AMD's 32-core Zen-Based Naples Server SoC Hits Geekbench For A Test Run


Like everyone else, we're anxious to see for ourselves how AMD's forthcoming Zen architecture performs. Little by little we're getting glimpses of what to expect from Zen. AMD recently revealed more details about Zen and showed a demo of its 8-core, 16-thread "Summit Ridge" desktop processor outpacing a similarly configured 8-core, 16-thread Intel "Broadwell-E" setup with both chips clocked at 3GHz, and on the server side, AMD's 32-core "Naples" SoC just made an appearance on Geekbench.

What appears in Geekbench's database are single-core and multi-core scores for a dual socket platform labeled 2S1451A4VIHE4_29/14_N. Each of the Naples chips has 32 cores and 64 threads, for a grand total of 64 cores and 128 threads. They feature a 1.44GHz base clockspeed and 2.9GHz boost clockspeed.

AMD Naples Geekbench

It's important to note that these are engineering samples, which means potentially unfinished silicon that could have features missing or disabled. Same goes for the platform as a whole—the chips are plugged into a motherboard with the model name "AMD Corporation Diesel" with very early (and probably rough) drivers.

Caveats aside, the chips are aided by a generous 128GB of DDR4 memory. Each CPU complex also has 8MB of L3 cache, which points to 32-core variants sporting up to 64MB of L3 cache. The Naples setup scored 1,141 points in Geekbench 4's single-threaded performance tests and 15,620 in its multi-threaded tests. Bearing in mind that AMD likely has some seriously optimization to do before shipping final silicon, future scores could (and should) be higher.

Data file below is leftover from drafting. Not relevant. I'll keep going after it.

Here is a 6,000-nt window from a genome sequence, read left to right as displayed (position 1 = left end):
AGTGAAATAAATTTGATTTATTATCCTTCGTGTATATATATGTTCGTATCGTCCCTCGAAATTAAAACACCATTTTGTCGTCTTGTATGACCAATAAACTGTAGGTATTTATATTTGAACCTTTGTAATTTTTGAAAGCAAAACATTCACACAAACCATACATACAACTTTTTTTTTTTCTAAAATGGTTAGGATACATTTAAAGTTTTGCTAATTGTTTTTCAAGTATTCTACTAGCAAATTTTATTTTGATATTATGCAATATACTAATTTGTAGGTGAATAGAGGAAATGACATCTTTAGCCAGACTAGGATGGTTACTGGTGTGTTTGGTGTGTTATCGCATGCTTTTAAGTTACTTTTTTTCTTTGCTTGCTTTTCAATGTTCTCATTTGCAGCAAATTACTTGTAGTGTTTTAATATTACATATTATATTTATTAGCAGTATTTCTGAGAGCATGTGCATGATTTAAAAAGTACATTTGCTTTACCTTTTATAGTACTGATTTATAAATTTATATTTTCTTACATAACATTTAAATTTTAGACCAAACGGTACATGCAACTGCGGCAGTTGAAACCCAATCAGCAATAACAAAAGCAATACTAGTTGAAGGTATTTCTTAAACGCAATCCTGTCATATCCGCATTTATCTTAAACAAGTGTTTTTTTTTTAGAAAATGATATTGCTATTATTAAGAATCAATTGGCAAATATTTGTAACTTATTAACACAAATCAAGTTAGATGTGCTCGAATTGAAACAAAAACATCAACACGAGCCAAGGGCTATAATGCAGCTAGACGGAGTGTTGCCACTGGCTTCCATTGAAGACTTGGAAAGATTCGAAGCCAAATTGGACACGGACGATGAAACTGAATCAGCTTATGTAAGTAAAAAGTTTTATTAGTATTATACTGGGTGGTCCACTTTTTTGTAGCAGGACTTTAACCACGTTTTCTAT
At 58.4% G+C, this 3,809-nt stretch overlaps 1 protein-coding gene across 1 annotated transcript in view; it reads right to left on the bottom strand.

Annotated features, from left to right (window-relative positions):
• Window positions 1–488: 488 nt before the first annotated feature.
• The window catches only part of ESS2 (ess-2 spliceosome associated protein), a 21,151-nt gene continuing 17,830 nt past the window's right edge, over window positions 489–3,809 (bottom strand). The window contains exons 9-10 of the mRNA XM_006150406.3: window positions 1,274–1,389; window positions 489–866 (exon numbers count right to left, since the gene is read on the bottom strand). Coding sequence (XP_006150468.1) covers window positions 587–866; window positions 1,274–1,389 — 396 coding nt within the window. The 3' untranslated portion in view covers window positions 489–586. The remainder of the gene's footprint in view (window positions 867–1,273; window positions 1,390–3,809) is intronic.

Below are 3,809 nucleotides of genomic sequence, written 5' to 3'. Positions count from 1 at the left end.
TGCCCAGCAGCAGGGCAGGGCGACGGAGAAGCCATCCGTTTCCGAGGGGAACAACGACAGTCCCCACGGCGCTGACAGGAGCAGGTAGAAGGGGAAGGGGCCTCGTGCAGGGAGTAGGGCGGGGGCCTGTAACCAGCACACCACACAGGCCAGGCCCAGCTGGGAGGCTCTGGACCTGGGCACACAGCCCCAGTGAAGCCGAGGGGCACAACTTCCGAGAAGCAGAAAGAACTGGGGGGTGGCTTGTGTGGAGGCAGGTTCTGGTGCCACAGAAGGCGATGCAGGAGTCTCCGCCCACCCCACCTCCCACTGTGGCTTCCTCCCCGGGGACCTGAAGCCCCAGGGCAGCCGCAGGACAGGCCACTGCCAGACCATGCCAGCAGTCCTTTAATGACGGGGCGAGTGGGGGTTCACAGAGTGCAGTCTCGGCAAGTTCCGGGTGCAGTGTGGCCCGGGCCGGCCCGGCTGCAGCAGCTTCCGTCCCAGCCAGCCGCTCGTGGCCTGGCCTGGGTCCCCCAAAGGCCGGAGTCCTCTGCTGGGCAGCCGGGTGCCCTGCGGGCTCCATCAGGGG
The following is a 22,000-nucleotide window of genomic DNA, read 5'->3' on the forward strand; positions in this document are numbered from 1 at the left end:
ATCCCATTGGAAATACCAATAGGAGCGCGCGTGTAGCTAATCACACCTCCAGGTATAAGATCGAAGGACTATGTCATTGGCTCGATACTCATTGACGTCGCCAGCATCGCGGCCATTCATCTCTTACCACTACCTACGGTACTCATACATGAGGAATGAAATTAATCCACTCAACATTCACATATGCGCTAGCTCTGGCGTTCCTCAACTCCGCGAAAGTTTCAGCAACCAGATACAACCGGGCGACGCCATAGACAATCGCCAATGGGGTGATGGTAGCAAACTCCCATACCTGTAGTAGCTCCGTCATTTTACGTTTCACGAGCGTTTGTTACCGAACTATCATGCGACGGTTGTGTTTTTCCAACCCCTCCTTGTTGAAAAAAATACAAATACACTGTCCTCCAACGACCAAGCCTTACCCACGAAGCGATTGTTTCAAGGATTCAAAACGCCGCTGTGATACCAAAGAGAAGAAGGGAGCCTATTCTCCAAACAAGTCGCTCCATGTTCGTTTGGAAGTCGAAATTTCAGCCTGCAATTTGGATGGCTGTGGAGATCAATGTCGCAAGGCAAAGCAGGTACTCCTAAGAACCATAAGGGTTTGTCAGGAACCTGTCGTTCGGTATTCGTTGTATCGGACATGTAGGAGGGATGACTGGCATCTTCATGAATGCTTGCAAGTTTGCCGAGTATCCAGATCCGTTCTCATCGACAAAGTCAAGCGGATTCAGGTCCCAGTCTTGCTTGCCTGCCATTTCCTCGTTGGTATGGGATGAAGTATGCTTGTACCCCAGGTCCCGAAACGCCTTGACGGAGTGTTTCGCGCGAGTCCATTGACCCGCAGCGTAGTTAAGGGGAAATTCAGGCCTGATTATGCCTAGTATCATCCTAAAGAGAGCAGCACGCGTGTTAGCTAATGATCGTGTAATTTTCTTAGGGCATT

Intel Broadwell-E Core i7-6950X @ 2.9GHz, for reference only

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Intel Broadwell-E Core i7-6950X stock speed, for reference only

Update 9/5/16 1:05PM EST: We've added Intel Broadwell-E 10-core Core i7-6950X test runs, with the latest version of GeekBench, here for reference. These scores were taken at the chip's default stock speed of 3GHz base with 3.5GHz Turbo and also at 2.9GHz multiplier locked across all cores, to show a clock-for-clock comparison. It's important to underscore the fact that we're looking at alleged performance metrics of AMD's 32-Core Zen implementation versus Intel's 10-core Core i7 processor here and that we're looking at one benchmark datapoint in an application that may or may not be able to take full advantage of AMD's Zen architecture with the current version of the test tool. The performance variance is stark to be sure, but you'll also recall the Blender test run AMD performed with Zen versus the same Intel CPU, where performance for Zen was shown as slightly faster than Broadwell-E, clock-for-clock.  

Either way it's going to be an interesting showdown in the server market, and one that's not too terribly far away. AMD is planning to launch Zen to the desktop first, followed by Naples SoCs rolling out to customers in the second quarter of next year.